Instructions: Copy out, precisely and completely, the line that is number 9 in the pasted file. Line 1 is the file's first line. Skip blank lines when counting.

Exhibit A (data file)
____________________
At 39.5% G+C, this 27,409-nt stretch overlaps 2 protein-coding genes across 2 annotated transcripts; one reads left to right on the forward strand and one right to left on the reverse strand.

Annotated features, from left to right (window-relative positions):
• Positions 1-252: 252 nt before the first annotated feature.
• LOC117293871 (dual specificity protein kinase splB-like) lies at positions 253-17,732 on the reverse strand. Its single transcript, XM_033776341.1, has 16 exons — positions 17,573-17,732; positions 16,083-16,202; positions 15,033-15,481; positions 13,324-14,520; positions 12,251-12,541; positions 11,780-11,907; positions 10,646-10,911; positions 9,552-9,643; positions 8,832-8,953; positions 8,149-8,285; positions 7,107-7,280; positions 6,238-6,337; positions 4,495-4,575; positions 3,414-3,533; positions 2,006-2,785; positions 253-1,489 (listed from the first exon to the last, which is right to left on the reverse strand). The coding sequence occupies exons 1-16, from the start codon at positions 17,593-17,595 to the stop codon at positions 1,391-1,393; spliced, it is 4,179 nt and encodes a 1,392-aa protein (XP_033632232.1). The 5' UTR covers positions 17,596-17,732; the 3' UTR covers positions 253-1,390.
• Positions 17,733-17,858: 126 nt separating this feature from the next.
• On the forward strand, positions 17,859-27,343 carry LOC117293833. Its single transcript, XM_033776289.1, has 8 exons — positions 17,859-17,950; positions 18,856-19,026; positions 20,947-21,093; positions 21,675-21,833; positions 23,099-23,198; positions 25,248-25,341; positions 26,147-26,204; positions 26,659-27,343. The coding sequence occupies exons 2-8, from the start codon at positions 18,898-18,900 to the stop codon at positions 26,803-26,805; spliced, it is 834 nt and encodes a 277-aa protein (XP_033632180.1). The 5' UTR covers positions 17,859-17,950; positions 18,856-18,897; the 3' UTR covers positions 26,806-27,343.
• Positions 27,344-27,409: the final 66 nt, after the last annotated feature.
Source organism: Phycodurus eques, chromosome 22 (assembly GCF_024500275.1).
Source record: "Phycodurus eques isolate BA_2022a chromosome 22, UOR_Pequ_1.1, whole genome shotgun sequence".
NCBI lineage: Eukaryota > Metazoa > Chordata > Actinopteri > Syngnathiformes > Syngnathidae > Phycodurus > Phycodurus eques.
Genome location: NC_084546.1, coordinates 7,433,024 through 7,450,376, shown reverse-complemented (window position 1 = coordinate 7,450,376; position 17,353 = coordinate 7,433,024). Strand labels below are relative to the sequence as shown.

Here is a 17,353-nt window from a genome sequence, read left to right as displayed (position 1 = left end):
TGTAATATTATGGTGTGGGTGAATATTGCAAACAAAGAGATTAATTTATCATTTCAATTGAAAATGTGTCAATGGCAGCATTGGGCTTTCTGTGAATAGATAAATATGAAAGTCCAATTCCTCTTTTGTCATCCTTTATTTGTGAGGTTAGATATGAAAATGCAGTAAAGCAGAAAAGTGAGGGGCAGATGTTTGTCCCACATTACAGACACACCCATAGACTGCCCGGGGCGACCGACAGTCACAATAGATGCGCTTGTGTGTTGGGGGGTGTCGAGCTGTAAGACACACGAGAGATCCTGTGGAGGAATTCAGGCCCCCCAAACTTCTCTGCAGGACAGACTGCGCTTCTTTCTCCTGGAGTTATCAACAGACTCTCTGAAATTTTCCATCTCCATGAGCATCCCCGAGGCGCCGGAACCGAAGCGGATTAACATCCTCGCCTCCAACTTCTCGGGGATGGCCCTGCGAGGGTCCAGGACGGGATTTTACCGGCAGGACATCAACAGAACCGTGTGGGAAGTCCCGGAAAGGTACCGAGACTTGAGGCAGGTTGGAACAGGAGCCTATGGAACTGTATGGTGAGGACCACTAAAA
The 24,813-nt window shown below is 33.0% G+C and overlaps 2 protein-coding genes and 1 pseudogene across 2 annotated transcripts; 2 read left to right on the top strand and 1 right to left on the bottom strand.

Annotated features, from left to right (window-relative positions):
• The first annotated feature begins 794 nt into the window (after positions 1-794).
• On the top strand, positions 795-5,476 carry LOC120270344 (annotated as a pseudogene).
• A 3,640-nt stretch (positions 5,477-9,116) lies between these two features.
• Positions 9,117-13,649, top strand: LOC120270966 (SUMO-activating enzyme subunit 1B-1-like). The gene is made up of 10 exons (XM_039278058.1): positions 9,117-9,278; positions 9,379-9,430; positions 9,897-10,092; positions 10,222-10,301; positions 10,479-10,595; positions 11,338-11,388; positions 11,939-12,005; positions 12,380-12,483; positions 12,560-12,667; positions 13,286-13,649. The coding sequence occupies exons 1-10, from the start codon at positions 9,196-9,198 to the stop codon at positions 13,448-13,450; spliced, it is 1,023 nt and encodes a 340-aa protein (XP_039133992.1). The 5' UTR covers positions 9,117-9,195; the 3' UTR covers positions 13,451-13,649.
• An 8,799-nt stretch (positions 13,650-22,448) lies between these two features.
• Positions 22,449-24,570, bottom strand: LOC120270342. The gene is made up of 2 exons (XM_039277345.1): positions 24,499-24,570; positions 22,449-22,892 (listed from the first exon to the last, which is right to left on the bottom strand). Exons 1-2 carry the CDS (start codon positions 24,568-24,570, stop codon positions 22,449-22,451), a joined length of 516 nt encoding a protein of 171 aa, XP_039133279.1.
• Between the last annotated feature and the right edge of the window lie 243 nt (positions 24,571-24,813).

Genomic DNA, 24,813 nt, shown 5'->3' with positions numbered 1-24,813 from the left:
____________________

Source record: "Phycodurus eques isolate BA_2022a chromosome 22, UOR_Pequ_1.1, whole genome shotgun sequence".